Safety is an overriding concern for all involved. “For aspects of our work involving laboratory experiments,” says Dr Idowu, we follow the regular safety precautions: use of protective lab wears, safety hoods and cabinets, avoiding lone working in the lab, etc. And for the field work, especially those involving sampling on water bodies, both marine/lagoon and freshwater, we make sure we arrange for appropriate vessels to convey the project teams.
“And so far, everything has been smooth.
“We intend to carry out toxicological studies as part of the project. That is the part we want to investigate how plastic-derived chemical compounds may affect growth, development, and reproduction of species (and by extension, their impacts on biodiversity). The experiments involve exposing aquatic organisms to specific plastic-related chemicals under laboratory conditions. One ethical concern is whether it is good to expose organisms to these toxic substances? The important precaution taken in such cases is to utilise as small number of the organism as possible to carry out the investigation and to establish the results. So, for instance, if you can establish the effects with just 10 individual organisms, then there is no need to use 100 of the organisms. So, that’s the principle.
“We should also remember that the goal is to understand which of these plastic-related chemicals affect the organisms and in what ways, in order to have the needed evidence to save the species in the open environment. You know, even in the development of vaccine or drugs for humans, these things are not approved for consumption except they’ve been tested in animals and have been proven to be safe (and in doing so, one or two of them may get sacrificed). So, our own toxicology experiments are even more important to the species in this case, because they are some sort of the immediate ‘beneficiaries’ of the results. So, it is in order to utilise a few of them in order to save millions, or even billions of them out there,” says Dr Idowu.
One of the key objectives of the research is to influence policy on plastics to make for a healthier environment. “Beyond the unaesthetic scenes that plastic wastes create in the environment, we want to provide evidence of their effects in releasing microplastics and endocrine disrupting chemicals, which potentially impair growth and reproduction in species,” he says.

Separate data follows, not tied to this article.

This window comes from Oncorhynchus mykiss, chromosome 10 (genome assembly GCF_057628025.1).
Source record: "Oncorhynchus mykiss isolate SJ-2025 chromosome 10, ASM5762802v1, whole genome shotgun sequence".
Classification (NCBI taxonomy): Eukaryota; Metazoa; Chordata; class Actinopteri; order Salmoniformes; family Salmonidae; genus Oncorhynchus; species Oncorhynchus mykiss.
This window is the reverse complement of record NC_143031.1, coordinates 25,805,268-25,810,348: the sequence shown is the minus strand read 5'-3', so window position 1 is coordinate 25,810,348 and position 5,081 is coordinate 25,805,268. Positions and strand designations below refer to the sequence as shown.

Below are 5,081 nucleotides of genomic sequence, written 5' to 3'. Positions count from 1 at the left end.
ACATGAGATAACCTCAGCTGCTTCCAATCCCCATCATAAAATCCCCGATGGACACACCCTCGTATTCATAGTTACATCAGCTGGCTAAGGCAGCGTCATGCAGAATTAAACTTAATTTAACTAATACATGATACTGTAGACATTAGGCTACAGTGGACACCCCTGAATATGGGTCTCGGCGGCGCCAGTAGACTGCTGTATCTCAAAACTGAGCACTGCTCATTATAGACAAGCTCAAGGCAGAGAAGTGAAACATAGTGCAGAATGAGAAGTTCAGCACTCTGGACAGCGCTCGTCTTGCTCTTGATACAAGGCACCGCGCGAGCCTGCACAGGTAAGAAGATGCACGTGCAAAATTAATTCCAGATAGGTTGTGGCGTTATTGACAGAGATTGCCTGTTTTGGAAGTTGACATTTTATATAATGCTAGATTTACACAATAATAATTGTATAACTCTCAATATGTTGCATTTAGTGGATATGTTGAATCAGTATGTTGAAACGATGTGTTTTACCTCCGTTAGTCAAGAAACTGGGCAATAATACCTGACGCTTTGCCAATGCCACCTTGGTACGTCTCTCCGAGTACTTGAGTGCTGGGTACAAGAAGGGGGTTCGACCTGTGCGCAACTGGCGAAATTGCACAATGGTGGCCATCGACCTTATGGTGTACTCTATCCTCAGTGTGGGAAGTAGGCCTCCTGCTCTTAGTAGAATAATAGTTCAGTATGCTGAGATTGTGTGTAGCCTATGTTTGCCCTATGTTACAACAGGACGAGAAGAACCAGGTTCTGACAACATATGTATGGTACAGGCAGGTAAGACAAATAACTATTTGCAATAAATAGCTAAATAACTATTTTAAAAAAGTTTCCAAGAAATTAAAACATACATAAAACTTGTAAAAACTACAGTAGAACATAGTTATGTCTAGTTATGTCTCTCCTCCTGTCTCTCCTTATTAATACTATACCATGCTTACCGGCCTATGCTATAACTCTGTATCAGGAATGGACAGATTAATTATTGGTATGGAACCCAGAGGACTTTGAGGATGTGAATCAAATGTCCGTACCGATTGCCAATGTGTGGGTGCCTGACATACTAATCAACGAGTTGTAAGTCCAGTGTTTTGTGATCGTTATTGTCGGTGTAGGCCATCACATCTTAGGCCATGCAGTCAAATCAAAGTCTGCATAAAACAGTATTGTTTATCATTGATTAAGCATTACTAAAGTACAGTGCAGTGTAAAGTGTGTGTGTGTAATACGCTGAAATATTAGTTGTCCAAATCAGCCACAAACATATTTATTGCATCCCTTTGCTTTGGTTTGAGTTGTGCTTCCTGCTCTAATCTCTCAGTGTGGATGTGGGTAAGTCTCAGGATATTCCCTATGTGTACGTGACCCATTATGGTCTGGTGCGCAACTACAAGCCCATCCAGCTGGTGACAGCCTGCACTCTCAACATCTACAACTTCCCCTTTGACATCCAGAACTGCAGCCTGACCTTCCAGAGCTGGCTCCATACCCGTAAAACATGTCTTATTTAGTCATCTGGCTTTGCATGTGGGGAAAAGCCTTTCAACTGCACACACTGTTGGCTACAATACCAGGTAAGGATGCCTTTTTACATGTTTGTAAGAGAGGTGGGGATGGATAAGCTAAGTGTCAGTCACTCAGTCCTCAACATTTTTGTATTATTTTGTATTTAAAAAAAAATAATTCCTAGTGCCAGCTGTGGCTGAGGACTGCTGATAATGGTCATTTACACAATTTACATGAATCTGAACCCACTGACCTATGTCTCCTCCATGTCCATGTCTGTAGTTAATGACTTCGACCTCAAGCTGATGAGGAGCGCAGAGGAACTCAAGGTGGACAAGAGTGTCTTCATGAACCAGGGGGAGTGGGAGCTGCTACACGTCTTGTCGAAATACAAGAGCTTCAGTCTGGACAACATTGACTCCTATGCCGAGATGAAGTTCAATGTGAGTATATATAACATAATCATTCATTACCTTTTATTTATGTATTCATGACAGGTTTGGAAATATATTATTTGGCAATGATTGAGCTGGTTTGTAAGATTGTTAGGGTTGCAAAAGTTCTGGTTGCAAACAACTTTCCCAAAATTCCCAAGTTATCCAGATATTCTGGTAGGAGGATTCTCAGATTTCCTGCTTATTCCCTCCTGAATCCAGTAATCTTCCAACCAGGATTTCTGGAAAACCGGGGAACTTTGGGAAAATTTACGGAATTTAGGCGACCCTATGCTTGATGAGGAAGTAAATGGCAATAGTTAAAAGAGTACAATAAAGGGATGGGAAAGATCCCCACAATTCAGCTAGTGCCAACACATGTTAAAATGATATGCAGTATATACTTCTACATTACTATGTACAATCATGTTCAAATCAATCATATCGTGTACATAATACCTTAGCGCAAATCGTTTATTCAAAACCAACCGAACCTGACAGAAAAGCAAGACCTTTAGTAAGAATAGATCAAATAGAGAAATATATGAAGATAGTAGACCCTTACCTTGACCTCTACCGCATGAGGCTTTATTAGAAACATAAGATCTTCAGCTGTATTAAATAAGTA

“We believe the outcomes will further compel policy makers to take real actions to reduce the disposal of plastic wastes. We haven’t done much to raise consciousness about microplastics; we are still focused on gathering scientific evidence for their occurrence and magnitude, which we believe are more important for now. Later on in the project, we will engage the media to raise awareness about microplastics, while sharing first-hand findings and experience from the JWO project.”
Dr Idowu notes that no big project comes without some adversity. He recalls that the first major obstacle was in getting his hands on the funding. “You’ll recall,” he says “that the award was originally made in late 2021, and the project was to commence early 2022. However, we had a major obstacle; the funding sent to Nigeria was held in the government’s bank for eight months. They confirmed that they received the fund, but they didn’t release it to us. It was an unusual kind of government bureaucracy. So, the real work started in Nigeria only in November 2022.”
With that hurdle cleared, getting into the field throws up a new set of obstacles, not least of which is what Dr Idowu diplomatically calls “the security situation in the country”. Because of the amount of travelling involved in the project, he says that of particular concern is the risk of being kidnapped on Nigerian highways.
And then, he says, “we are also facing challenge of power (electricity) instability, which often disrupts ongoing experiments and procedures, but we are currently putting systems in place to provide back-ups for our laboratory power supply.”
Other niggles include communication. This interview with him was initially scheduled to take place via Zoom, but poor bandwidth scuppered that.
Ever seeing the glass half full, however, Dr Idowu shrugs all this off: “Aside from these ones, there are no other major issues.”
And while Dr Idowu laments that “no doubt, we are behind schedule for the reason stated earlier”, he is hopeful that they will be publishing results before the end of this year (2023), and that they intend to have everything wrapped up by December next year.
When interviewed after being awarded the JWO grant, Dr Idowu said: “My vision for change is to see a drastic reduction in the levels of plastics discarded into the environment”. There is environmental legislation against pollution, but it is not adequately enforced in many countries. Single-use plastics like shopping bags and drinking straws, and now Covid masks, are symbols of how throw-away culture has allowed cheap items to exact a hefty cost on the planet.
Dr Idowu hopes that his research will inspire governments not only to enforce anti-pollution laws, but that more African countries will follow in the footsteps of Rwanda and Kenya, which have banned single-use plastic bags.
“We hope the outcomes of this projects will be welcomed by people across Africa and create a movement of attitude change in the way we dispose of our plastics,” says Dr Idowu.
By Yves Vanderhaegen